Dear reader, my intent is that you will, as a result of reading this article:
- React with “oh, wow, I feel like I know a lot more now”
- Feel better about yourself
- Have a nicer life
- Be more empowered to culturally oppose the large amount of negative and flat-out-wrong information on this subject.
* * *
I adore live-and-let-live culture of Las Vegas.
In that lovely city, I was at a classic car auction a few years ago. I noticed a curvy, gorgeous blonde girl in her 20s or so. She was accompanying her boyfriend. She wore a thin, tight band of cloth that served as a skirt – a very short skirt. The fabric was totally unable to obscure whether or not the girl was wearing underwear. It was obvious to me that she wasn’t. Her clothing -- and attitude -- proclaimed her joyful sexuality at the world around her. As to her top, it was a similarly-shaped band of the same cloth. Evidently, she wasn’t wearing a bra either.
There she was, looking happy, resplendent and highly desirable, and yet life went on. The auction proceeded, and the sun still rose, the next day.
Free Markets, Free Minds …
I’m a free-market girl. That ideal has many political and economic implications, but one of these is that government stays out of your sex life, what you look at, what you wear, and what you read, as long as the underlying activities are consensual. Respect that limit, and the government doesn’t get to prevent you from celebrating your life joyfully, including your sex life.
We’re a little closer to that situation than we were a few decades ago. Nowadays, in many Western countries, we’re beyond the point where the government can intrude and lock you up in prison or an asylum for being gay or trans … though that’s a relatively recent development.
Being fearless as to government intrusion goes a long way. You can live your life as you choose, including being open gay, trans or sexual. But, are you actually making the most of that freedom – or are you still stifling yourself by adhering to conservative societal norms with which you disagree?
The book by that title describes a dystopian society in which all books have been burned, and are banned. Something close to that society did happen in Germany in the 1930s, and many other cultures since and before have taken a similar stance.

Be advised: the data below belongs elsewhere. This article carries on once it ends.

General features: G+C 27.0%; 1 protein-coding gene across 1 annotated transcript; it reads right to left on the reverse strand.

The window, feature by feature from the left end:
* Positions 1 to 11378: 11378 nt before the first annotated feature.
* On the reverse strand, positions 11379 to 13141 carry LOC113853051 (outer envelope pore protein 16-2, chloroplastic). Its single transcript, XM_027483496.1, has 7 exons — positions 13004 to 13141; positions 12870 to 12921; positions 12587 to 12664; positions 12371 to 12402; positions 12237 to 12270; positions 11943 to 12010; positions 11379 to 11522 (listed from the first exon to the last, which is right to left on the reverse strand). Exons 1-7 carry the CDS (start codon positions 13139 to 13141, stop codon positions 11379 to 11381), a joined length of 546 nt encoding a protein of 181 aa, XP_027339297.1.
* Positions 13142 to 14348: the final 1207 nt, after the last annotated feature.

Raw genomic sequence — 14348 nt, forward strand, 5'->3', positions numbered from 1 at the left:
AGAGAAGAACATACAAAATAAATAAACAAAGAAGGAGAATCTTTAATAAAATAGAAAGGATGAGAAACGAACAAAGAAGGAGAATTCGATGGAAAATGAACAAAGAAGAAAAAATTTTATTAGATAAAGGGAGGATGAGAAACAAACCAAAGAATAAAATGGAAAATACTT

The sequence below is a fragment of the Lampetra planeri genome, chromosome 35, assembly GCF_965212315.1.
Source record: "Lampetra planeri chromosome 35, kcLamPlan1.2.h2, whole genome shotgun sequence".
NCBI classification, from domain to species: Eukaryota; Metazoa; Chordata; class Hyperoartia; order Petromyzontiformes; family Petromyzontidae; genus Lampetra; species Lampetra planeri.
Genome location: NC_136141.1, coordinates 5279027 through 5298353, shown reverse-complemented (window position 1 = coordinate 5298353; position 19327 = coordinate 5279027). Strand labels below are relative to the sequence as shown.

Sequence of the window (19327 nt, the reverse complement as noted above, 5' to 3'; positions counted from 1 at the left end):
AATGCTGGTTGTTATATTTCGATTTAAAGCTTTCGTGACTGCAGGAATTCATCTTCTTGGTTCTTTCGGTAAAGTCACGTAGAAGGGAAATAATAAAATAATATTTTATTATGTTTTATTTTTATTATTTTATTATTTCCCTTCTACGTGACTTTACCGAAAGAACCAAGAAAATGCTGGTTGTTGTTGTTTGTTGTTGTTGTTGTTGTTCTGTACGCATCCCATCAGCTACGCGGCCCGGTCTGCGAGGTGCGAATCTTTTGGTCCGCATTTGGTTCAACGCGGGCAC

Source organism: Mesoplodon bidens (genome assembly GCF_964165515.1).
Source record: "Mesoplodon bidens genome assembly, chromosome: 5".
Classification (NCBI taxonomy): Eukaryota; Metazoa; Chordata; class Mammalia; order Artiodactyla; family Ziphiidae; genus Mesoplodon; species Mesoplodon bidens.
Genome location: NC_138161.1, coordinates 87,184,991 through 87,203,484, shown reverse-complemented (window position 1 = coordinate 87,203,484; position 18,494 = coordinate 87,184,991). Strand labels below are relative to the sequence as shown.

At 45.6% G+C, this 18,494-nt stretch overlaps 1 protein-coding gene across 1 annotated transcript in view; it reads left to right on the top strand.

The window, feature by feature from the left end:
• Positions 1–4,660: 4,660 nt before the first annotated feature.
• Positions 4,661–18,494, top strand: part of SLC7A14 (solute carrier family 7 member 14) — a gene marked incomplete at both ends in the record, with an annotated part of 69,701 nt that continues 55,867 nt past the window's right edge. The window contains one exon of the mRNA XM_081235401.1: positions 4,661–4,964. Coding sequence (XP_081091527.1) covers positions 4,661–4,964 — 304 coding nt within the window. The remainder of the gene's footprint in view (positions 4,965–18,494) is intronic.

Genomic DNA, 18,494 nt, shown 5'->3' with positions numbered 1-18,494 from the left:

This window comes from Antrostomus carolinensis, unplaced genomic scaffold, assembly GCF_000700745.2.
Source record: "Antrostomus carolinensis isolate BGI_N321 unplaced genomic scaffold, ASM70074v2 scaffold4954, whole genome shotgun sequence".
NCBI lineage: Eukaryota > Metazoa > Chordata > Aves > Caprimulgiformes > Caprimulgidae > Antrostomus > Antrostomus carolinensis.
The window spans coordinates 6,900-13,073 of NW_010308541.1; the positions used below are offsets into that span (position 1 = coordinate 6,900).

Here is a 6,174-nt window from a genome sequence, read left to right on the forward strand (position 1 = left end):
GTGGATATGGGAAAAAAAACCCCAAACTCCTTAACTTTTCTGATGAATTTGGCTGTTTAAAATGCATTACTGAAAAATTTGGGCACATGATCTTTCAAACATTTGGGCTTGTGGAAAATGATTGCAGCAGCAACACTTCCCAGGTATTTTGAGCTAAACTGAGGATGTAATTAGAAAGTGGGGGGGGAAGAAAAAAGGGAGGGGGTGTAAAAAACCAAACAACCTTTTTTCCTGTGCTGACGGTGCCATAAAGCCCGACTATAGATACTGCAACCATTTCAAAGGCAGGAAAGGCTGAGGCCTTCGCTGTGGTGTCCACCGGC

For now, however, you’re generally free to read what you choose. Are you making the most of it? Have you read The Story of O by Pauline Reage, or the Sleeping Beauty Trilogy by A.N. Roquelaure?
In public, in most places, beyond a certain point, it remains forbidden -- and punished by government -- to wear clothing that is too revealing. As to where that “don’t go beyond” point is: it depends greatly on “where” and “when.” I’ll leave the legalities for another article. For now, I’m just asking: are you making the most of it?
Many of my friends do sex work, and there’s a commonly accepted premise that it’s always a bad idea to contact the police for any reason whatsoever. I won’t get into that issue, but I’ll tell a story about when I violated the principle.
About twelve years ago, I had a lovely girlfriend who enjoyed celebrating her sexuality with a dress code that left little to imagination. I was about to take her to Hawaii on vacation, and I’d bought her several sexy beach outfits from the famed Wicked Weasel clothing company – and both she and I were curious as to how little she could actually wear on Waikiki Beach without breaking the law.
I contacted the Honolulu Police department and asked the desk sergeant the question. He answered them in a commendably professional way, but I could see that the implementation might be open interpretation. I asked if I could email him several pictures and get his opinion. He agreed, and I did.
Based on his subsequent feedback, she and I were clear as to where the mathematical limit of the law was, and we could happily enjoy ourselves right up to that point.
In the next day or so, I plan to join 70,000 people. a great many of whom tend to feel the way I do about celebrating oneself. We go to the middle of the Black Rock Desert in northern Nevada for the Burning Man festival, to get away from government intrusion into which clothes we choose to wear – if anything. Those of us who like to dress sexily will do so. I certainly intend to.
But, for me, Burning Man isn’t an escape from a stifled life. I dress sexily already. I have nice boobs and hard nipples, so I celebrate that by wearing thin-fabric tops with no bra. I have nice legs so I enjoy wearing boots and outfits that show off my legs nicely.
And yet, by conservative standards, I shouldn’t. I’m a 6’ tall trans girl. I live in a small town in rural Nevada. I have multiple business here, and a lot at stake. I’ve lived here for a long time. I’m no longer young. By all those standards, I should dress conservatively – yet I don’t. I celebrate who I am.
I like how I’m treated as a result. My dress code doesn’t cause people to me mean to me. If anything, they’re nicer yet. And so, I don’t need to go to the Burning Man festival so as to live joyfully as who I really am. For me, Burning Man is just a level further up, yet, as to freedom.
I hope my example inspires you to live more happily and freely.
Written By: Tanya Charbury
Tanya is a former model and former sex worker including being a former Dominatrix. She's also a professional writer and speaker on subjects ranging from sexuality to software engineering. She is a transgender girl and has been out as such for more than 5 years. She's a free-market girl, and by implication is adamant that anyone's consensual sexuality, including sex work, does not deserve threats of violence nor actual violence from any individual or group, least of all a government.